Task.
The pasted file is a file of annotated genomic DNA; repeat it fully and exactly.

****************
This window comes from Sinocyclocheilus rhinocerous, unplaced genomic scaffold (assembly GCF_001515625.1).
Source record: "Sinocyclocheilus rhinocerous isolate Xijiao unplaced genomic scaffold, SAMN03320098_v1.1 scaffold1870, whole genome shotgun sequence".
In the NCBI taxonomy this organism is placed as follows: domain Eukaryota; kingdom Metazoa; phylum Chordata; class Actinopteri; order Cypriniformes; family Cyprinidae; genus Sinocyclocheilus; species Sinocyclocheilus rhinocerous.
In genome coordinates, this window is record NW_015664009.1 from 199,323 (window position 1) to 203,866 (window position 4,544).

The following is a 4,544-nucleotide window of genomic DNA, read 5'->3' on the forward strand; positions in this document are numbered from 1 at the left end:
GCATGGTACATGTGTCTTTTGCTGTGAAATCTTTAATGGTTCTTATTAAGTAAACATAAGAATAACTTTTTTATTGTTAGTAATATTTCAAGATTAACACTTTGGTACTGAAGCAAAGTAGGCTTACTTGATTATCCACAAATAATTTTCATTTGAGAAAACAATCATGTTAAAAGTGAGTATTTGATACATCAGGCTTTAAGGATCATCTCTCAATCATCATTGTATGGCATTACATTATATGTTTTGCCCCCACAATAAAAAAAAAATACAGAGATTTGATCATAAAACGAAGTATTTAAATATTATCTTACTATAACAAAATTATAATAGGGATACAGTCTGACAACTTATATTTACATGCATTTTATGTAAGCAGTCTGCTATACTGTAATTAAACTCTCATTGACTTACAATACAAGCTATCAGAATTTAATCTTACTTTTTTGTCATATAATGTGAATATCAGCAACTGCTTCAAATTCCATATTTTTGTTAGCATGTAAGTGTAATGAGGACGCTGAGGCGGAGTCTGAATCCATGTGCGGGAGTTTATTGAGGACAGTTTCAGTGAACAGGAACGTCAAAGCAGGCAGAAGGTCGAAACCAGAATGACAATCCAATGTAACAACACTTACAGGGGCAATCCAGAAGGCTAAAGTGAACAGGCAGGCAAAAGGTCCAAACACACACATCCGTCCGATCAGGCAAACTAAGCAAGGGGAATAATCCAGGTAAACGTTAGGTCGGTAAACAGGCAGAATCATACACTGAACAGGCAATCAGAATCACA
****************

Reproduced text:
This window comes from Sinocyclocheilus rhinocerous, unplaced genomic scaffold (assembly GCF_001515625.1).
Source record: "Sinocyclocheilus rhinocerous isolate Xijiao unplaced genomic scaffold, SAMN03320098_v1.1 scaffold1870, whole genome shotgun sequence".
In the NCBI taxonomy this organism is placed as follows: domain Eukaryota; kingdom Metazoa; phylum Chordata; class Actinopteri; order Cypriniformes; family Cyprinidae; genus Sinocyclocheilus; species Sinocyclocheilus rhinocerous.
In genome coordinates, this window is record NW_015664009.1 from 199,323 (window position 1) to 203,866 (window position 4,544).

The following is a 4,544-nucleotide window of genomic DNA, read 5'->3' on the forward strand; positions in this document are numbered from 1 at the left end:
GCATGGTACATGTGTCTTTTGCTGTGAAATCTTTAATGGTTCTTATTAAGTAAACATAAGAATAACTTTTTTATTGTTAGTAATATTTCAAGATTAACACTTTGGTACTGAAGCAAAGTAGGCTTACTTGATTATCCACAAATAATTTTCATTTGAGAAAACAATCATGTTAAAAGTGAGTATTTGATACATCAGGCTTTAAGGATCATCTCTCAATCATCATTGTATGGCATTACATTATATGTTTTGCCCCCACAATAAAAAAAAAATACAGAGATTTGATCATAAAACGAAGTATTTAAATATTATCTTACTATAACAAAATTATAATAGGGATACAGTCTGACAACTTATATTTACATGCATTTTATGTAAGCAGTCTGCTATACTGTAATTAAACTCTCATTGACTTACAATACAAGCTATCAGAATTTAATCTTACTTTTTTGTCATATAATGTGAATATCAGCAACTGCTTCAAATTCCATATTTTTGTTAGCATGTAAGTGTAATGAGGACGCTGAGGCGGAGTCTGAATCCATGTGCGGGAGTTTATTGAGGACAGTTTCAGTGAACAGGAACGTCAAAGCAGGCAGAAGGTCGAAACCAGAATGACAATCCAATGTAACAACACTTACAGGGGCAATCCAGAAGGCTAAAGTGAACAGGCAGGCAAAAGGTCCAAACACACACATCCGTCCGATCAGGCAAACTAAGCAAGGGGAATAATCCAGGTAAACGTTAGGTCGGTAAACAGGCAGAATCATACACTGAACAGGCAATCAGAATCACA